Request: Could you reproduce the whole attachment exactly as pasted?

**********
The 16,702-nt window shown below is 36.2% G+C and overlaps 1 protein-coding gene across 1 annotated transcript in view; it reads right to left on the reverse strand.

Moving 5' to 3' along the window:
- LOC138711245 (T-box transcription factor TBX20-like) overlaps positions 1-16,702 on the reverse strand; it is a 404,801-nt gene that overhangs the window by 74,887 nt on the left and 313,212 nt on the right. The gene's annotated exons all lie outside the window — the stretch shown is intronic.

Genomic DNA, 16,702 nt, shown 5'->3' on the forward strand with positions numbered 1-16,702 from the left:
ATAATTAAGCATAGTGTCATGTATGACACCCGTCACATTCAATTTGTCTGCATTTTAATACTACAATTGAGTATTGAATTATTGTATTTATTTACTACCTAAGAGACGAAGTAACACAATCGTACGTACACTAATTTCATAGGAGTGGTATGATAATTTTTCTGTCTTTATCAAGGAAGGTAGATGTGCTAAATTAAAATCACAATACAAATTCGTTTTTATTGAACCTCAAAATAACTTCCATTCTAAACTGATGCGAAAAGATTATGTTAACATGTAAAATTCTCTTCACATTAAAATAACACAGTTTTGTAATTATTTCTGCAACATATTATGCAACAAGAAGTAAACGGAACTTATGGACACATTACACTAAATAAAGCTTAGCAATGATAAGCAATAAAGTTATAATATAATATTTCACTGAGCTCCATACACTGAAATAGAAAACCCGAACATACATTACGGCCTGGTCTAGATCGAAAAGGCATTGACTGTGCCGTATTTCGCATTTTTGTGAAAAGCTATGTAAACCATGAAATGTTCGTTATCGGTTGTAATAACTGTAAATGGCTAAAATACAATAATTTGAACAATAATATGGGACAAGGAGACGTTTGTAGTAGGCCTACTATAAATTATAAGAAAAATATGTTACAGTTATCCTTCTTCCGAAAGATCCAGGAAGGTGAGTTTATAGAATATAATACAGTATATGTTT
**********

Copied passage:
The 16,702-nt window shown below is 36.2% G+C and overlaps 1 protein-coding gene across 1 annotated transcript in view; it reads right to left on the reverse strand.

Moving 5' to 3' along the window:
- LOC138711245 (T-box transcription factor TBX20-like) overlaps positions 1-16,702 on the reverse strand; it is a 404,801-nt gene that overhangs the window by 74,887 nt on the left and 313,212 nt on the right. The gene's annotated exons all lie outside the window — the stretch shown is intronic.

Genomic DNA, 16,702 nt, shown 5'->3' on the forward strand with positions numbered 1-16,702 from the left:
ATAATTAAGCATAGTGTCATGTATGACACCCGTCACATTCAATTTGTCTGCATTTTAATACTACAATTGAGTATTGAATTATTGTATTTATTTACTACCTAAGAGACGAAGTAACACAATCGTACGTACACTAATTTCATAGGAGTGGTATGATAATTTTTCTGTCTTTATCAAGGAAGGTAGATGTGCTAAATTAAAATCACAATACAAATTCGTTTTTATTGAACCTCAAAATAACTTCCATTCTAAACTGATGCGAAAAGATTATGTTAACATGTAAAATTCTCTTCACATTAAAATAACACAGTTTTGTAATTATTTCTGCAACATATTATGCAACAAGAAGTAAACGGAACTTATGGACACATTACACTAAATAAAGCTTAGCAATGATAAGCAATAAAGTTATAATATAATATTTCACTGAGCTCCATACACTGAAATAGAAAACCCGAACATACATTACGGCCTGGTCTAGATCGAAAAGGCATTGACTGTGCCGTATTTCGCATTTTTGTGAAAAGCTATGTAAACCATGAAATGTTCGTTATCGGTTGTAATAACTGTAAATGGCTAAAATACAATAATTTGAACAATAATATGGGACAAGGAGACGTTTGTAGTAGGCCTACTATAAATTATAAGAAAAATATGTTACAGTTATCCTTCTTCCGAAAGATCCAGGAAGGTGAGTTTATAGAATATAATACAGTATATGTTT